Binance CEO bullish on bitcoin in 2020 - Asia Times

What Makes a Crypto Trading Platform Trustworthy?

What Makes a Crypto Trading Platform Trustworthy?

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One thing that all of the major cryptocurrency trading platforms at the top of the industry have in common is the trust that the users and the community as a whole places in them.
This is also something that clearly differentiates the best platforms in the cryptocurrency market from the rest, with the most trusted exchanges and brokerages building a loyal fan base and respect within the industry.
We’re breaking down what makes a crypto trading platform trustworthy in 2020, and taking a look at a few examples of some of the most trusted cryptocurrency trading platforms.
Hacking is Still a Big Concern in 2020
Far from being something of the past, hacking within the cryptocurrency industry is still a significant concern and a big problem for both trading platforms and users alike.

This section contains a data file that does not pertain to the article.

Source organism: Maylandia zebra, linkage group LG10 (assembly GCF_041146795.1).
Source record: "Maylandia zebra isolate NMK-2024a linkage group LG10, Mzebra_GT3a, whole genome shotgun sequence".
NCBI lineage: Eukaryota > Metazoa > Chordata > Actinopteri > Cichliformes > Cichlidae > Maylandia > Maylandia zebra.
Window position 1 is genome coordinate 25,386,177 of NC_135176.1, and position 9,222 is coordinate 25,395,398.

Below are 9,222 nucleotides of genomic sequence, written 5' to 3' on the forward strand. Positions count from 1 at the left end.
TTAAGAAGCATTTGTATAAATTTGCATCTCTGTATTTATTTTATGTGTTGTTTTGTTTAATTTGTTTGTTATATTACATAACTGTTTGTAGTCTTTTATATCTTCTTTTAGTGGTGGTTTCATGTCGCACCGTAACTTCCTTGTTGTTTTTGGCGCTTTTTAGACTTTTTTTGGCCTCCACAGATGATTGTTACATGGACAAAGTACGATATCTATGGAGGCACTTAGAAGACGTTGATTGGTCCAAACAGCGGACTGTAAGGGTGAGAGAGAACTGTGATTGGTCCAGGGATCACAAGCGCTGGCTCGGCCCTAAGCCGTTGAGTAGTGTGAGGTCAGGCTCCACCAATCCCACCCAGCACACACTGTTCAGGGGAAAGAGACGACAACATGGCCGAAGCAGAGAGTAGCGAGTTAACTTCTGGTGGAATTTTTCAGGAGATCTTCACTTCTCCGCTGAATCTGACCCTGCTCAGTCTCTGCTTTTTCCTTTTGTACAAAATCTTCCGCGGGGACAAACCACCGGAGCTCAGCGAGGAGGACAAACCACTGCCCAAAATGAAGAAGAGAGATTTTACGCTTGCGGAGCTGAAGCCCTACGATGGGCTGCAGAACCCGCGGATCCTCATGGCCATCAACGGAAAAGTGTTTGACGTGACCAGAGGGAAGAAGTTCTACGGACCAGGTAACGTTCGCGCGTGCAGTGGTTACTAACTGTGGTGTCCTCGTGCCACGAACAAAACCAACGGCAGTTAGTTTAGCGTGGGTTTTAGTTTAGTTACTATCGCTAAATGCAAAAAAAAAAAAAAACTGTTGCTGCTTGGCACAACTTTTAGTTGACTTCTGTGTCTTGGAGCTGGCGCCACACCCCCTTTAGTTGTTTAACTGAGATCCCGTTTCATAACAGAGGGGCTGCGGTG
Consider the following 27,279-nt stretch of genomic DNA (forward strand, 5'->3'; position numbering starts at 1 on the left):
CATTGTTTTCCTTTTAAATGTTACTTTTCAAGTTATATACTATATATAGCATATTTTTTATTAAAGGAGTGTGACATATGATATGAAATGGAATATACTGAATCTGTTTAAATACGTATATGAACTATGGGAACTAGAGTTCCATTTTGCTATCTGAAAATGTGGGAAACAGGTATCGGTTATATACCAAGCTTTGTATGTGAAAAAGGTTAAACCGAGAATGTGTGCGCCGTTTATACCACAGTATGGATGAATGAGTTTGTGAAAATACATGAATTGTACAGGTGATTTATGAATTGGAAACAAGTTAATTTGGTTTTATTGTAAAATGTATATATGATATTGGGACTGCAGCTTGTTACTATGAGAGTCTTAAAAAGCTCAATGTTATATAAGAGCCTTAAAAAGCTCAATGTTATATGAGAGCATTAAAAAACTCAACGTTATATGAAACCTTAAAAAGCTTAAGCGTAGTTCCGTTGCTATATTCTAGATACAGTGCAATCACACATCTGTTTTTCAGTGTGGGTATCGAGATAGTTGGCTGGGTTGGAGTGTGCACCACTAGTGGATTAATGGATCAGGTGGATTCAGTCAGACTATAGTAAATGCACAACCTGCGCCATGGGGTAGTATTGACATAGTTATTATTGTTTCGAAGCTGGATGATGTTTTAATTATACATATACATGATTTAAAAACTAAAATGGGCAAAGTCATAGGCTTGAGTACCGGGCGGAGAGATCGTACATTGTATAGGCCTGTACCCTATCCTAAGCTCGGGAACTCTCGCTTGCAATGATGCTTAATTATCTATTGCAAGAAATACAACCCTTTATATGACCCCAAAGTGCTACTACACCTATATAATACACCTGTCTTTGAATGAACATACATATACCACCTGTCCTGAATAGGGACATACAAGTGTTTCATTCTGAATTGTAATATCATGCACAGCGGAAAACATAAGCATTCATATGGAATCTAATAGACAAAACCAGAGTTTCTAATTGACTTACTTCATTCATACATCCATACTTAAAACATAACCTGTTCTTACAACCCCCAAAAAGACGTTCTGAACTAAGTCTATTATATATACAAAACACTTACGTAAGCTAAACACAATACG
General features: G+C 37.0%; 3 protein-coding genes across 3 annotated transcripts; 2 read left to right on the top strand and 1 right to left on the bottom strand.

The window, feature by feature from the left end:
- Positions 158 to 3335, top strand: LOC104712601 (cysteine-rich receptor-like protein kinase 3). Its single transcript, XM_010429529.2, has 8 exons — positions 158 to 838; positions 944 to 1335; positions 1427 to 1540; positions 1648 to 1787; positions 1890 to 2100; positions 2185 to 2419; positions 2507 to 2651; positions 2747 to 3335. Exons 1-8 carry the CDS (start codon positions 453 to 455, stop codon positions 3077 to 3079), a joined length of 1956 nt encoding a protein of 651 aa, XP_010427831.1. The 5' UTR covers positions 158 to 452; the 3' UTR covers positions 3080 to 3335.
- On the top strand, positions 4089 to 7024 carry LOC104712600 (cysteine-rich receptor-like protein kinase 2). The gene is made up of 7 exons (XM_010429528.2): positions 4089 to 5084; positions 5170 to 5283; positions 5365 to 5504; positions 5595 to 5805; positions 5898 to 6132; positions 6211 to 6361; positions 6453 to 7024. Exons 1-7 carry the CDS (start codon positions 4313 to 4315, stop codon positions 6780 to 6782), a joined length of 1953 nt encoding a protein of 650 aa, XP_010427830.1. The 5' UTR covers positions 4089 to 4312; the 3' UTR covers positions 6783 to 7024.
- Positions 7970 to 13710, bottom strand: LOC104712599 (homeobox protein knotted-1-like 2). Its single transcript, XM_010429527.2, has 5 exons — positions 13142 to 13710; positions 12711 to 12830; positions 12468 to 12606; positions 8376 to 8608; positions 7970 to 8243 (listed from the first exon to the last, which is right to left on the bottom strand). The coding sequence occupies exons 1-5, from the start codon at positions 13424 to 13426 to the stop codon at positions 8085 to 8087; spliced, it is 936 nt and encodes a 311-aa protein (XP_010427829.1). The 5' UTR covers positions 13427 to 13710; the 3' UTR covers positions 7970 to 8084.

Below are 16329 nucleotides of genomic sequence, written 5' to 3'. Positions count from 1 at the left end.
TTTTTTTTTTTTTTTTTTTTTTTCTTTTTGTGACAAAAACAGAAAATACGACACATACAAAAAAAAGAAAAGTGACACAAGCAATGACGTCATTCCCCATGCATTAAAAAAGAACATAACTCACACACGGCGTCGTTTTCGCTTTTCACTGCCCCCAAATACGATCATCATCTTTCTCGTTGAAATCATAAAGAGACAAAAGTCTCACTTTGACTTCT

As recently as this year and 2019, some of the largest cryptocurrency trading platforms have suffered hacks in the range of tens or hundreds of millions of dollars.
Hacking is still one of the top concerns for anybody that interacts with the cryptocurrency market, and instead of the prevalence of hackers diminishing over the past years, if anything it has increased.
Many of the Top Platforms Hacked Recently
Far from it being only small training platforms that get hacked, some of the largest cryptocurrency trading platforms in the industry have been hacked over the past couple of years.
Binance is one of the most prominent cryptocurrency exchanges, and was hacked in early 2019 with the platform suffering a loss of more than $40 million of their users’ funds in the process.
Coinbene is another large cryptocurrency trading platform that has fallen afoul of hackers in the past two years, with it suffering a $160 million loss in 2019 as well.
Platforms Implement Advanced Security
There are however a number of examples of platforms that have implemented advanced security features and systems in order to remain hack-free and to protect the funds of their users.